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Horizon: Where 4X strategy meets Babylon 5

L30 Interactive's turn-based 4X (explore, expand, exploit and exterminate) strategy game, Horizon, will have two playable modes: Classic mode, which plays like a traditional 4X strategy game, and Scenario mode, which the developer says is inspired by the story-driven moments from science fiction shows like Babylon 5.

Speaking to Polygon, studio director Raffi Parsekhian said L30 set out to make a game that merged what it liked the most about titles like Master of Orion with space operas like Babylon 5. On the game side, Parsekhian wanted to create something that was a sandbox experience and offered in-depth strategy. On the space opera side, he wanted to let players experience the scenarios that played out in the story-driven television series. Achieving a balance of both in one game was no simple task, Parsekhian said.

"4X games are sandbox games by nature, so we couldn't do a linear storyline campaign because then it wouldn't be a 4X game anymore," he said. "So we had to do it in a way that didn't take anything away from the 4X element, but would instead enhance it."

The result is the two different modes, both of which incorporate story elements to varying degrees.

"We couldn't do a linear storyline campaign because then it wouldn't be a 4X game anymore."

In the Classic mode, players will have the option to take on open-ended missions in the sandbox world. By accepting these missions, they will be able to learn about the alien races, about the politics of the world and the motivations of the various factions in the galaxy. The core of the game revolves around strategically engineering a win, whether it be victory via military conquest, diplomacy or by winning the Galactic Council Voting System. The focus is very much on the player's plight for dominance. But by taking on these missions, a non-linear story unravels and players have the opportunity to affect what the other races do.

In one example Parsekhian gave, players encounter an ancient alien race called the Har'kan, who are from another dimension and are looking for a way to return to their world. It is up to the player to decide whether they wish to help or hinder them. Depending on the in-game diplomatic relations, helping them leave may be beneficial to the player as it will reduce competition, but there may also be reasons to not help them.

In the Scenario mode, the victory paths of the Classic mode are available, but there's an additional way of winning: through playing on one side of two warring factions.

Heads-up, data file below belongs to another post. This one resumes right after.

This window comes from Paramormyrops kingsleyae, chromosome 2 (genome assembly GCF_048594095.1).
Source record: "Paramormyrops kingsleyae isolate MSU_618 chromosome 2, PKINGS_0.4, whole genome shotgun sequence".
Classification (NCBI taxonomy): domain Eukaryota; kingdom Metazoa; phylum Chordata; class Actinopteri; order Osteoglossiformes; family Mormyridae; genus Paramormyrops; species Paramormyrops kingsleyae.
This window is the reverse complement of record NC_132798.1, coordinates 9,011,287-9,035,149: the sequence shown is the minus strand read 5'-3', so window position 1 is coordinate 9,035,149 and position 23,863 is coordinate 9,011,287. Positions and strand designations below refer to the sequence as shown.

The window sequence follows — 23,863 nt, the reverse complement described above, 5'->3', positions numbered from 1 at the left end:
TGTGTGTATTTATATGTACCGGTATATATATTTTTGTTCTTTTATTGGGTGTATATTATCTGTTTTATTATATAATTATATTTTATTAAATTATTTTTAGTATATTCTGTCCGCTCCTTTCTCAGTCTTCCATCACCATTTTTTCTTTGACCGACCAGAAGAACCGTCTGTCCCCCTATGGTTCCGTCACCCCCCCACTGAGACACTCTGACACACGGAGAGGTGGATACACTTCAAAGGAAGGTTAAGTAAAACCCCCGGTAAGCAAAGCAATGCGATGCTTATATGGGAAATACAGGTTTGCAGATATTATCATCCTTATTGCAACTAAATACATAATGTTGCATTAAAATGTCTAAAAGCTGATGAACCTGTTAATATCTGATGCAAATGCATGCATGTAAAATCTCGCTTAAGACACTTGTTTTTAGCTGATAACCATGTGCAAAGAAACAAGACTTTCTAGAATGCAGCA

Parsekhian explains that the Scenario mode's missions are more story-driven, although it is by no means a roleplaying game. Instead, the story exists to give context to the player's actions and to force a different way of playing.

In the Scenario mode, players can form an alliance with one of two ancient races: the Varaian or the Kor'tahz. The Varaian are a kind of master race that created the Kor'tahz with the intention of making a companion race. When things went sour, the Varaian tried to destroy what they'd created, but not before the Kort'tahz managed to flee and self-populate. In this mode, players have to gain favor with the race with whom they want to form an alliance and accomplish missions that have a focus on taking down the opposing race.

In both modes, players will be able to heavily customize their race, their enemies and their ships, and these customizations will change the conditions of the game. For example, if a player chooses to have the Quasi-Immortal special ability, this will result in the race not requiring food and means they can funnel their resources elsewhere. Adopting the Fantatical ability means the civilization will approach everything with high moral and vigor, but could potentially be too hot-headed in some instances. Every ability has its pros and cons, and it is up to the player to decide based on their strategy.

Horizon is L30's first game, and development on the project only began two and a half years ago, despite Parsekhian having had the idea for it since the original release of Master of Orion in the early '90s. He told Polygon that he had previously mocked up prototypes for the game but, in his former career as an IT professional, he simply wasn't ready — he lacked both the experience and resources to make the game he wanted.

Two and a half years ago he left his job in the IT industry and committed to working on Horizon full-time with a small team of developers. The game's beta is now on available on Steam Early Access for Windows PC, with the final product slated to launch in early 2014.

"There's a lot of hard work and uncertainty," Parsekhian said. "But in the end, doing what you want is worth it no matter what."

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